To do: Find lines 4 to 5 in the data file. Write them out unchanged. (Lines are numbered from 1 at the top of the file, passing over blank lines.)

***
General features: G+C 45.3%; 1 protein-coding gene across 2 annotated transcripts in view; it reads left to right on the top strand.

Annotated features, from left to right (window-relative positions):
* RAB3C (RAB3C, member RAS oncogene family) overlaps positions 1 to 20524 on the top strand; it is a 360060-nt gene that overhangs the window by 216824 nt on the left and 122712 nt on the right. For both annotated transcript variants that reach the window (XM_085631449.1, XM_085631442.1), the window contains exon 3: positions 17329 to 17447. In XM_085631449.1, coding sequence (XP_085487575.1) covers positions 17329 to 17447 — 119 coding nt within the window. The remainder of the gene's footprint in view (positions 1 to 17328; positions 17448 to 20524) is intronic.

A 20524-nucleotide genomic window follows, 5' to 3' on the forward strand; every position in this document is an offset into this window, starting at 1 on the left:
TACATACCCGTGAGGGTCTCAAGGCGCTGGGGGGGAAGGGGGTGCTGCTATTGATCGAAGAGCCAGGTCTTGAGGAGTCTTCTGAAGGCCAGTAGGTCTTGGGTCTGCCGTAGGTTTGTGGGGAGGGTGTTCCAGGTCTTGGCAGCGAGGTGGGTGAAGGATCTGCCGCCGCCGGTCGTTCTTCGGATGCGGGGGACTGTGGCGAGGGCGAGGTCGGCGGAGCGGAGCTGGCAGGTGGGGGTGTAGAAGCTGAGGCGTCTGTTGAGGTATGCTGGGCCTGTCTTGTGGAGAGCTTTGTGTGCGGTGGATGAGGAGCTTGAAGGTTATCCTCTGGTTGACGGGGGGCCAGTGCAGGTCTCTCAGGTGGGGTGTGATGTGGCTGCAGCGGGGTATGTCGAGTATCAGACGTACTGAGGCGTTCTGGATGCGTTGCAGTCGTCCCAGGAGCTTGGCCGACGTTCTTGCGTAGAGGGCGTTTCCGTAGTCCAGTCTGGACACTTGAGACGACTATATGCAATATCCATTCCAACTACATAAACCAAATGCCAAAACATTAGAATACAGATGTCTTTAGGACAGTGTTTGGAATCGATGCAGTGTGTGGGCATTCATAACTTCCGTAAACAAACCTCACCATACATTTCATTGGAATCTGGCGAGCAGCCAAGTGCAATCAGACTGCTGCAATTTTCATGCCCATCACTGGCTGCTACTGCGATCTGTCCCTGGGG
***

A 20524-nucleotide genomic window follows, 5' to 3' on the forward strand; every position in this document is an offset into this window, starting at 1 on the left:
TACATACCCGTGAGGGTCTCAAGGCGCTGGGGGGGAAGGGGGTGCTGCTATTGATCGAAGAGCCAGGTCTTGAGGAGTCTTCTGAAGGCCAGTAGGTCTTGGGTCTGCCGTAGGTTTGTGGGGAGGGTGTTCCAGGTCTTGGCAGCGAGGTGGGTGAAGGATCTGCCGCCGCCGGTCGTTCTTCGGATGCGGGGGACTGTGGCGAGGGCGAGGTCGGCGGAGCGGAGCTGGCAGGTGGGGGTGTAGAAGCTGAGGCGTCTGTTGAGGTATGCTGGGCCTGTCTTGTGGAGAGCTTTGTGTGCGGTGGATGAGGAGCTTGAAGGTTATCCTCTGGTTGACGGGGGGCCAGTGCAGGTCTCTCAGGTGGGGTGTGATGTGGCTGCAGCGGGGTATGTCGAGTATCAGACGTACTGAGGCGTTCTGGATGCGTTGCAGTCGTCCCAGGAGCTTGGCCGACGTTCTTGCGTAGAGGGCGTTTCCGTAGTCCAGTCTGGACACTTGAGACGACTATATGCAATATCCATTCCAACTACATAAACCAAATGCCAAAACATTAGAATACAGATGTCTTTAGGACAGTGTTTGGAATCGATGCAGTGTGTGGGCATTCATAACTTCCGTAAACAAACCTCACCATACATTTCATTGGAATCTGGCGAGCAGCCAAGTGCAATCAGACTGCTGCAATTTTCATGCCCATCACTGGCTGCTACTGCGATCTGTCCCTGGGG